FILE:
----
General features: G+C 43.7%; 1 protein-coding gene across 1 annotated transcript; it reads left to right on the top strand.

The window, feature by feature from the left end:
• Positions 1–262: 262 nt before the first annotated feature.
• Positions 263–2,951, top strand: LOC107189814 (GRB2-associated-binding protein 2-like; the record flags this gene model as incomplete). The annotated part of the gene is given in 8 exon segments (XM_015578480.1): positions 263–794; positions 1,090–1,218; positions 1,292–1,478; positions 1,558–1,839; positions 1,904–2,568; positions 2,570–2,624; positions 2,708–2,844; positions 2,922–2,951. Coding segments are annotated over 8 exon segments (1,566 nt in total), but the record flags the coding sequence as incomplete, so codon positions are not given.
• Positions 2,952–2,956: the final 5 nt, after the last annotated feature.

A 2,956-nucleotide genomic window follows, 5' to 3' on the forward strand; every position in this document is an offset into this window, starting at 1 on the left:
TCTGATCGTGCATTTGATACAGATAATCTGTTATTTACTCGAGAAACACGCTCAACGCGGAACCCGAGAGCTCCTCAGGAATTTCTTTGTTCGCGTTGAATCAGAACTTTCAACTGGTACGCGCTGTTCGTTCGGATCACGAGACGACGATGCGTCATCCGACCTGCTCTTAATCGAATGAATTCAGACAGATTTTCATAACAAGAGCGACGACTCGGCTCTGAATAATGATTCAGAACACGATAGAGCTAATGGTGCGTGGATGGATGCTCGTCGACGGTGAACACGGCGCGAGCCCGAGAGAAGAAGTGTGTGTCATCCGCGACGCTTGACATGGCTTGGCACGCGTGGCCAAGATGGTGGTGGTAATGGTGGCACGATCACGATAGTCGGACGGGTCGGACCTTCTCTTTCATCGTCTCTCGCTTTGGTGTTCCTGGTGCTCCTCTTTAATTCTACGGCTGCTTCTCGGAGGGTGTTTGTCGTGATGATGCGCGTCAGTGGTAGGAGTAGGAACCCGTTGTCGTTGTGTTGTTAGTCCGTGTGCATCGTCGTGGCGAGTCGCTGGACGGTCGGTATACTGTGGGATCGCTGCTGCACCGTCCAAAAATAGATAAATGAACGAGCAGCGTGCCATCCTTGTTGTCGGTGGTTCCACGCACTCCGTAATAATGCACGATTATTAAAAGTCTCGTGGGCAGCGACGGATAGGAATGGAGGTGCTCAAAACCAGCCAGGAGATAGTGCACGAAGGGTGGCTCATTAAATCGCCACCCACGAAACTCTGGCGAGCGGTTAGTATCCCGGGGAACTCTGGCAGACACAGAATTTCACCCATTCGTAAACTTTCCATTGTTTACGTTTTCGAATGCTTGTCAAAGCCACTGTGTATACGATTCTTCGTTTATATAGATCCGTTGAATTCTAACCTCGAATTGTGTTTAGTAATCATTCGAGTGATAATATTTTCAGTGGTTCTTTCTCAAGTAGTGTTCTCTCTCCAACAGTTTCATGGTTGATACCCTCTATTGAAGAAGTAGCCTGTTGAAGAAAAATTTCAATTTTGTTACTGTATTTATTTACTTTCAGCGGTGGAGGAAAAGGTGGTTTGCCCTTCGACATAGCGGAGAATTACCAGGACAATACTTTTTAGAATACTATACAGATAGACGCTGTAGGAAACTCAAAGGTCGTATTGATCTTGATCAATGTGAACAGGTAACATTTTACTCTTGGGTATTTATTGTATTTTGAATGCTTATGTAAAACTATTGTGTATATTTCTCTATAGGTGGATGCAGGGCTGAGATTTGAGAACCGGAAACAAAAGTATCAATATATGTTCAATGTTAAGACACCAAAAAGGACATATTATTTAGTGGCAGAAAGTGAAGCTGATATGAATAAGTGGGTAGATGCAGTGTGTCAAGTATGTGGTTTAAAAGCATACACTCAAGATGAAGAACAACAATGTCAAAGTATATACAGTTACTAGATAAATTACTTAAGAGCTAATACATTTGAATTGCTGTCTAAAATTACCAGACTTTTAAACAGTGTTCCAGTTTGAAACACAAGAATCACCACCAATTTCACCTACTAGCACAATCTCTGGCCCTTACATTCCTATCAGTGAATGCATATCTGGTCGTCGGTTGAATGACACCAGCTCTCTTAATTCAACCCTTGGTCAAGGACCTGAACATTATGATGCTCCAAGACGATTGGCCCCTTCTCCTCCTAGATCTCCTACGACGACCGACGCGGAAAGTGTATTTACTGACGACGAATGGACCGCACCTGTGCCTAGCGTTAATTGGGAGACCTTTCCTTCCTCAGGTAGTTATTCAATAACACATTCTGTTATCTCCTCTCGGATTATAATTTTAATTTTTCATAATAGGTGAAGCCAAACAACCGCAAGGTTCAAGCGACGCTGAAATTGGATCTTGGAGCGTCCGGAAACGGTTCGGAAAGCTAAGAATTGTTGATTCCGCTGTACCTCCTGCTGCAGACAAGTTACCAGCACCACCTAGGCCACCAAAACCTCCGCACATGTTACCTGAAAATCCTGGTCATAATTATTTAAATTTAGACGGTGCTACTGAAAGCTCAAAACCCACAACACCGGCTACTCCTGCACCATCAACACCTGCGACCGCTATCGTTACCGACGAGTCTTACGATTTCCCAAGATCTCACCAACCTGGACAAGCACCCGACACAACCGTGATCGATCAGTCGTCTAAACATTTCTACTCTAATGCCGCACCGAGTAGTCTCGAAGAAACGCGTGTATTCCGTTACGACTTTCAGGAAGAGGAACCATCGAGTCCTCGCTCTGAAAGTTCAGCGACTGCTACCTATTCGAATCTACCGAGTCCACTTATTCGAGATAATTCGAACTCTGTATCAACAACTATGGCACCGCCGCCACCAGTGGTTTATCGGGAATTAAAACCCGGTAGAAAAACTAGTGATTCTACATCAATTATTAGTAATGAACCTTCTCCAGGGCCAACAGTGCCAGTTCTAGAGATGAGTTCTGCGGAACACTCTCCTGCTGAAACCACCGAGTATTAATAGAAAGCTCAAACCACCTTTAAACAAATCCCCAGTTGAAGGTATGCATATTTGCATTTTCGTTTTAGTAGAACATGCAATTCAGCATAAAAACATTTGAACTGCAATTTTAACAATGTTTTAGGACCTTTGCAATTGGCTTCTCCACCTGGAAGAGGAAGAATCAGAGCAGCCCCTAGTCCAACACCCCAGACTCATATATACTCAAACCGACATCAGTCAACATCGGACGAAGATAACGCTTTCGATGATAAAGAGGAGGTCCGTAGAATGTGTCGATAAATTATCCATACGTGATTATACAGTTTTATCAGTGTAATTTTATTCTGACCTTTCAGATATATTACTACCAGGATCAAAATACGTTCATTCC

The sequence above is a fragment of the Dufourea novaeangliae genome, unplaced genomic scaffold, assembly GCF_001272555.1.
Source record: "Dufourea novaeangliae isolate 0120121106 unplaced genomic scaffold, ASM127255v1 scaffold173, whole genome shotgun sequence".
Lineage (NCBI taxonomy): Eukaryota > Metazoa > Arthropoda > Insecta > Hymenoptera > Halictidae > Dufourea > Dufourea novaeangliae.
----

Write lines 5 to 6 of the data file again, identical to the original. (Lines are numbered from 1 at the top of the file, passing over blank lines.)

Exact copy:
• Positions 2,952–2,956: the final 5 nt, after the last annotated feature.

A 2,956-nucleotide genomic window follows, 5' to 3' on the forward strand; every position in this document is an offset into this window, starting at 1 on the left: